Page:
Shanghai on roller coaster weather conditions
Shanghai is to ride a weather roller coaster this week, waving goodbye to freezing chills and bracing for mild, yet wet conditions.
Sub-zero temperatures first started looming over Shanghai last Tuesday. On Saturday, the low temperature dropped to minus 2 degrees Celsius in downtown Xujiahui area and minus 9 degrees in Jinshan — the lowest recorded at the district since 2000, forecasters said.
The mild weather set in starting from yesterday. Morning temperature rose to nearly 3 degrees in Xujiahui, and climbed to a high of 12 degrees, according to the Shanghai Meteorological Bureau.
Temperature is forecast to fluctuate between 6 and 15 degrees today. However, the city will get wet, with occasional drizzles.
Tomorrow is set to be rainy, with the low temperature climbing to 10 degrees and the high to 15 degrees. Drizzle will subdue late Wednesday, with temperature ranging between 8 and 12 degrees, forecasters said. Cloudy weather is forecast for Thursday. But rain will return on Friday. Temperature will vary between 6 and 10 degrees.
Air quality will be fine today, but there will be light pollution tomorrow and Wednesday, with PM2.5 being the main pollutants, according to the city’s environmental monitor center.
The city is going through the coldest period of the year. January 5 marked xiaohan, the beginning of the coldest period in winter, under the lunar calendar. This period is traditionally believed to come to an end after dahan, or great cold, which falls on January 20.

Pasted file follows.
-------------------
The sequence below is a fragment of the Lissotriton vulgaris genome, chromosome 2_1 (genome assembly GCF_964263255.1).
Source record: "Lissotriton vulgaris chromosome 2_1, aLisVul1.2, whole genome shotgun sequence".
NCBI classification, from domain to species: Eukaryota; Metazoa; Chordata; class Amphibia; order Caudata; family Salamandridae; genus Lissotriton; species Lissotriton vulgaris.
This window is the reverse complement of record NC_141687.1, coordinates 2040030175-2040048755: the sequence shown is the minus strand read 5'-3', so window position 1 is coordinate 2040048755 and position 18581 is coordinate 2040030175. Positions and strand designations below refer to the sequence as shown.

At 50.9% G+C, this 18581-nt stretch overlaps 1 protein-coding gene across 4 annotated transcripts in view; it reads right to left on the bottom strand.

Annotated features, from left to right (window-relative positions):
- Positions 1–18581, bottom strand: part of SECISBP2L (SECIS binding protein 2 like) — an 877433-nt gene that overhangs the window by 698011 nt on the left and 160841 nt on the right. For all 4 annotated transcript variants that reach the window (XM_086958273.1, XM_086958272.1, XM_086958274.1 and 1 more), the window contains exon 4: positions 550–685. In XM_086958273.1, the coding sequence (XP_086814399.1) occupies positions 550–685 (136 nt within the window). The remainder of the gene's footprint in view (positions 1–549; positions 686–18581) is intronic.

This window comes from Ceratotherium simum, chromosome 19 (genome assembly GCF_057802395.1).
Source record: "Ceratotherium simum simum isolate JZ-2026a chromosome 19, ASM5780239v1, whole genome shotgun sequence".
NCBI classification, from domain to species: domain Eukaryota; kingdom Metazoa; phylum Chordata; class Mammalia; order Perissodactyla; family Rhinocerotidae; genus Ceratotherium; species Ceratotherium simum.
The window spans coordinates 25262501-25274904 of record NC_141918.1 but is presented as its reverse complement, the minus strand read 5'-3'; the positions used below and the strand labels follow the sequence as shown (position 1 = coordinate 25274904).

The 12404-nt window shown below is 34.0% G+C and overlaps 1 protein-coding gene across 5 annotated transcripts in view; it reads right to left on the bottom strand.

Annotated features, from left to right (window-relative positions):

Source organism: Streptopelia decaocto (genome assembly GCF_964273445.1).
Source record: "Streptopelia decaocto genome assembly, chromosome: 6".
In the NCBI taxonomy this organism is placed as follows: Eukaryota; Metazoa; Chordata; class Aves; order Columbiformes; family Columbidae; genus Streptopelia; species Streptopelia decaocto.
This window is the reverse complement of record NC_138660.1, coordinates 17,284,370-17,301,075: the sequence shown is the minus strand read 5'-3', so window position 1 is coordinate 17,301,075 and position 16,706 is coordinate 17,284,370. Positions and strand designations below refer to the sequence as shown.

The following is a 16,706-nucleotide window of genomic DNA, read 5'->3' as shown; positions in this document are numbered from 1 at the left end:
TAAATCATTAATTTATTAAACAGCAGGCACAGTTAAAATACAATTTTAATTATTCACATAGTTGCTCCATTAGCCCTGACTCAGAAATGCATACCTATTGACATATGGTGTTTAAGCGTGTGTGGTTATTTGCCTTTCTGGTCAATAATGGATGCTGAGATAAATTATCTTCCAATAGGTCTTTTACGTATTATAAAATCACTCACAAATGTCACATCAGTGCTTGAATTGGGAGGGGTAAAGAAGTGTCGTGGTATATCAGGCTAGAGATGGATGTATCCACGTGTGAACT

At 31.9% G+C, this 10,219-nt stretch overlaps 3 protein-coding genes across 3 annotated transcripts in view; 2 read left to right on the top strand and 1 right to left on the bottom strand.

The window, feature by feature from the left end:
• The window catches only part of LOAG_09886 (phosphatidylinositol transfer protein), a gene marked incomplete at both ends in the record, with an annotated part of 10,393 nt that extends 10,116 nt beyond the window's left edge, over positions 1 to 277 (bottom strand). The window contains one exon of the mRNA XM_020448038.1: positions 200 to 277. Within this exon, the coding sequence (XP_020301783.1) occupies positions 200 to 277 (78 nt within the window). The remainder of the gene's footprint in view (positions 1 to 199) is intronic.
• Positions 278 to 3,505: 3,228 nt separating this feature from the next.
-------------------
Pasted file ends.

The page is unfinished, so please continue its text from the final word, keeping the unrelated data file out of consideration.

Dramatic changes in temperature kept the city’s hospitals very busy.
To guard against the freezing weather, many people resorted to hot water bags, but they caused injuries. Ruijin Hospital said it received 237 patients who suffered various degrees of burns last Monday, with 76 of them with injuries since they used the hot water bags for extended period of time.
Doctors said the water temperatures at 40 to 60 degrees Celsius may make people feel warm and comfortable, but long-time use of them at such temperatures can affect blood circulation and cause low-degree burns.
Doctors warn people of rapidly changing weather and advise them to remain cautious to avoid getting cold.